For many fans of cult 1999-2000 US TV show Freaks and Geeks, tragically killed in its prime by heartless network execs, the resurgance of executive producer Judd Apatow as Hollywood’s King of Comedy is something of a victory for the little guy.
The good news continued in 2008 with the release of the Apatow-produced Pineapple Express as he got closer than ever to a Freaks reunion movie thanks to the pairing of leads Seth Rogen and James Franco.
For those unaware of their heritage this was simply another entry into the ever-growing canon of blokey comedies featuring some combination of the Apatow/Rogen pairing, Superbad, Step Brothers and Knocked Up being some of the more obvious examples.
Pineapple Express introduces Dale Denton (Rogen), process server and pothead who unwittingly witnesses the murder of an Asian man by one of his “customers”, only to find himself on the run with his drug dealer buddy Saul (Franco).
As the two try to decide how they can get rescue the situation they discover they’re being hunted by contract killers who think that Dale is himself a hired gun…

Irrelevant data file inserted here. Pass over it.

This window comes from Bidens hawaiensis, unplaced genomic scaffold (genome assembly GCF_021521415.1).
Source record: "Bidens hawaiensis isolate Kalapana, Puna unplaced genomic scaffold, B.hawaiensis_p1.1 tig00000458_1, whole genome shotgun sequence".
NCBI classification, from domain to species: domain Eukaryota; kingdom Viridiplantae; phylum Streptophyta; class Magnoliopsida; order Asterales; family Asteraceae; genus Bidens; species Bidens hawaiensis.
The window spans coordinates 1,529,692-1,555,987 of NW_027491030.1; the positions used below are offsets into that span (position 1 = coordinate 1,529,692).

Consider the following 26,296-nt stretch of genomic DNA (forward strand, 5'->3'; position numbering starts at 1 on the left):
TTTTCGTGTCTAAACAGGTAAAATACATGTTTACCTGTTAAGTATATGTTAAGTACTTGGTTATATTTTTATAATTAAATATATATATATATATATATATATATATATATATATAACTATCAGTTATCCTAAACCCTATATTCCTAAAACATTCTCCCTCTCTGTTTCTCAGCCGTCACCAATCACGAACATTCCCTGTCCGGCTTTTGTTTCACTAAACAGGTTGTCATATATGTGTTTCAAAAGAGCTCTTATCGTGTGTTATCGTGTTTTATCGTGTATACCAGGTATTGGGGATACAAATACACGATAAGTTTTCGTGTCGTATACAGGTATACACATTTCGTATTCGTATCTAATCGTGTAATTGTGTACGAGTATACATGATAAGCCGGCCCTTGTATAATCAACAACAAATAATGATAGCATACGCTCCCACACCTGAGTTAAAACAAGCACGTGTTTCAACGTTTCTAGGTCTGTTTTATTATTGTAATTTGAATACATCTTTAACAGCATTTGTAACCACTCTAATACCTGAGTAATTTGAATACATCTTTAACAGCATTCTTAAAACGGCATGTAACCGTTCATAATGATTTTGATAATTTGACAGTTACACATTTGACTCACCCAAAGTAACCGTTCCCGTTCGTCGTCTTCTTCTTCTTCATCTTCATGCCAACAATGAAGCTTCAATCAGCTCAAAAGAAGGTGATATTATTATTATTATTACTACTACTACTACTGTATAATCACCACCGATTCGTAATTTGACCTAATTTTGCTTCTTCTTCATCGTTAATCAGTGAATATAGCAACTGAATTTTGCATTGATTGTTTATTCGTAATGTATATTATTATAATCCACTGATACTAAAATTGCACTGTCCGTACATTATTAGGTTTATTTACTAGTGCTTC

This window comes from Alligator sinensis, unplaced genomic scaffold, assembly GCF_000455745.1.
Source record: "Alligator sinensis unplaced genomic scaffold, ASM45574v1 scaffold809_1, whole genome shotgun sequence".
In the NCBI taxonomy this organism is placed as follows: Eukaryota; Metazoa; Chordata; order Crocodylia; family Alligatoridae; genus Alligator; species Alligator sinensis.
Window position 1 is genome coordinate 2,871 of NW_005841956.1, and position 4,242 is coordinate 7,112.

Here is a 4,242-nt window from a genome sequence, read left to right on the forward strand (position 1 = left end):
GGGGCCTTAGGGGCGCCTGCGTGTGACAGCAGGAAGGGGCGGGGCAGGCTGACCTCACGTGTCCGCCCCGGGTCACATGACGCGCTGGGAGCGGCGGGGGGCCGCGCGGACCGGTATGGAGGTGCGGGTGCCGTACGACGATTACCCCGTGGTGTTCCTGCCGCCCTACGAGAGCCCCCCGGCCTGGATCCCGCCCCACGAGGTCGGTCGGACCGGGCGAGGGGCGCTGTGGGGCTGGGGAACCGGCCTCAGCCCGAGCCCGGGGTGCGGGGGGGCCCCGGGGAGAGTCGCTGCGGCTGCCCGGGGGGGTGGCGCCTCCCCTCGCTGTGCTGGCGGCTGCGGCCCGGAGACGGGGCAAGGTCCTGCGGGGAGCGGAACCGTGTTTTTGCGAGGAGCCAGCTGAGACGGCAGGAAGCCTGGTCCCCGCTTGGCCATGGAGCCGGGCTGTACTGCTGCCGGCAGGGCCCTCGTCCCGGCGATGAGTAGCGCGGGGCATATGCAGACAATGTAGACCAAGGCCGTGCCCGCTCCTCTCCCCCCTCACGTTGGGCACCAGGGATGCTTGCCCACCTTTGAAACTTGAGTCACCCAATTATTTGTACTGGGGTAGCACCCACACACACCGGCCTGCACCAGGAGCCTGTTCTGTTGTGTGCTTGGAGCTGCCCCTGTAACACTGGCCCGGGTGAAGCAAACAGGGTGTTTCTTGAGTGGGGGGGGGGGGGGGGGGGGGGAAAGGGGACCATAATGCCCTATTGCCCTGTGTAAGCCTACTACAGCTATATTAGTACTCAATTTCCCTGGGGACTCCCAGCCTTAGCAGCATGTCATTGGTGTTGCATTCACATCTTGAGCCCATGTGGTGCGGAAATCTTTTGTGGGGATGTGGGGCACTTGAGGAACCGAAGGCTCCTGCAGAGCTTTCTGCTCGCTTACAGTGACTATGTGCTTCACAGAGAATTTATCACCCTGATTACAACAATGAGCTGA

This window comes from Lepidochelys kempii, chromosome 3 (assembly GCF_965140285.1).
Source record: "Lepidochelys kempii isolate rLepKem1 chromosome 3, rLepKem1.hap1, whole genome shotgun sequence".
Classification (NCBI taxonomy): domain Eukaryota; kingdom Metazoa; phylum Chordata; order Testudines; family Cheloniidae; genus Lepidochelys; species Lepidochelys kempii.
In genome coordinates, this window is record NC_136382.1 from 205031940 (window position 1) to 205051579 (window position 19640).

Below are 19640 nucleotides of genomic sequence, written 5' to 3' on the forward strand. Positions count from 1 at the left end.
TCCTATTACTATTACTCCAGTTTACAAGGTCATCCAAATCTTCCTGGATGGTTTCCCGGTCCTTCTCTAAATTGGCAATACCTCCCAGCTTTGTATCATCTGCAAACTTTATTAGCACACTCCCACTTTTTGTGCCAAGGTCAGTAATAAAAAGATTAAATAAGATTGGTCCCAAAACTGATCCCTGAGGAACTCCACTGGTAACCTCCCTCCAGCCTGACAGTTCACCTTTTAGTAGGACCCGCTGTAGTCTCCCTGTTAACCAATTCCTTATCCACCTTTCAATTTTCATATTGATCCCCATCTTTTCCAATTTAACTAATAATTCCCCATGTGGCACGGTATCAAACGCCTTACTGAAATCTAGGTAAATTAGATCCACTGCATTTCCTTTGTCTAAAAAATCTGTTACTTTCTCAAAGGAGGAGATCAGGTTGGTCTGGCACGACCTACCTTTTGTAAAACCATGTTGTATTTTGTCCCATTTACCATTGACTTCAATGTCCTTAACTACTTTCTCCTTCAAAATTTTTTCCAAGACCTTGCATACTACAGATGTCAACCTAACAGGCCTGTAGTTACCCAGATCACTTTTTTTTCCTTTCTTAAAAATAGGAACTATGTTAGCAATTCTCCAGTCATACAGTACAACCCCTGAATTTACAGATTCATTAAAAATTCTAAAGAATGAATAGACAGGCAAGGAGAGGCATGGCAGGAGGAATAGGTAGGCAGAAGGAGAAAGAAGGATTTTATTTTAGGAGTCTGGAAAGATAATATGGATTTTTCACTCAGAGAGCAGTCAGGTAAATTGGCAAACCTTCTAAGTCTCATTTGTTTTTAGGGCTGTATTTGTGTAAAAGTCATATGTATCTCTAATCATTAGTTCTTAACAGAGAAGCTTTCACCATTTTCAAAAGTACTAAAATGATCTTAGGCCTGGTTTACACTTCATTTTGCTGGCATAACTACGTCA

In the commentary for the film, Rogen explains how his plan to make an action-comedy-stoner film met with little enthusiasm from studio execs, and its not hard to see why. With little depth to the leads and a wafer thin plot, Pineapple Express isn’t an easy sell, the presence of two well known faces seemingly its main selling point.
Thankfully Rogen and Franco make a fine pairing, their constant banter, much of it improvised on the day, a vital element in giving the story some originality. Improvisation is a constant from all members of the cast, offering many laugh-out-loud and frankly bizarre moments that help raise the film above many other so-called comedies.
Director David Gordon Green, better known for the drama Snow Angels, handles things competently if unenthusiastically, while the lack of overt incidental music is refreshing. The picture on this Blu-ray transfer is crisp and bright, even if the locations used aren’t always the most glamorous.
One of the better comedies of 2008, Pineapple Express makes a fine partner for that other stoner “classic” Harold and Kumar Get the Munchies and leads to a hope that James Franco decides to do a few more comedies in the future.
The impressive extras on the Pineapple Express Blu-ray include 3 hours of extras, including 15 deleted scenes, 2 blooper reels, 13 featurettes, rehearsal footage and an exclusive game, ‘Ride the Express.’
The commentary involves virtually everyone involved in the film including Rogen, Franco, Apatow, Rosie Perez and the director and producer, as well as various other special appearances. The featurettes offer a nice insight into the ad libbed nature of the film, with various alternate takes of key scenes.
Release Date: 12 January
Certificate: Blu-ray – 18, Single Disc DVD – 15, Two Disc DVD – 18
RRP: Blu-ray – £24.99, Single Disc DVD £17.99, Two Disc DVD £19.99
Running Time: 107 mins (theatrical cut) 113 mins (extended version)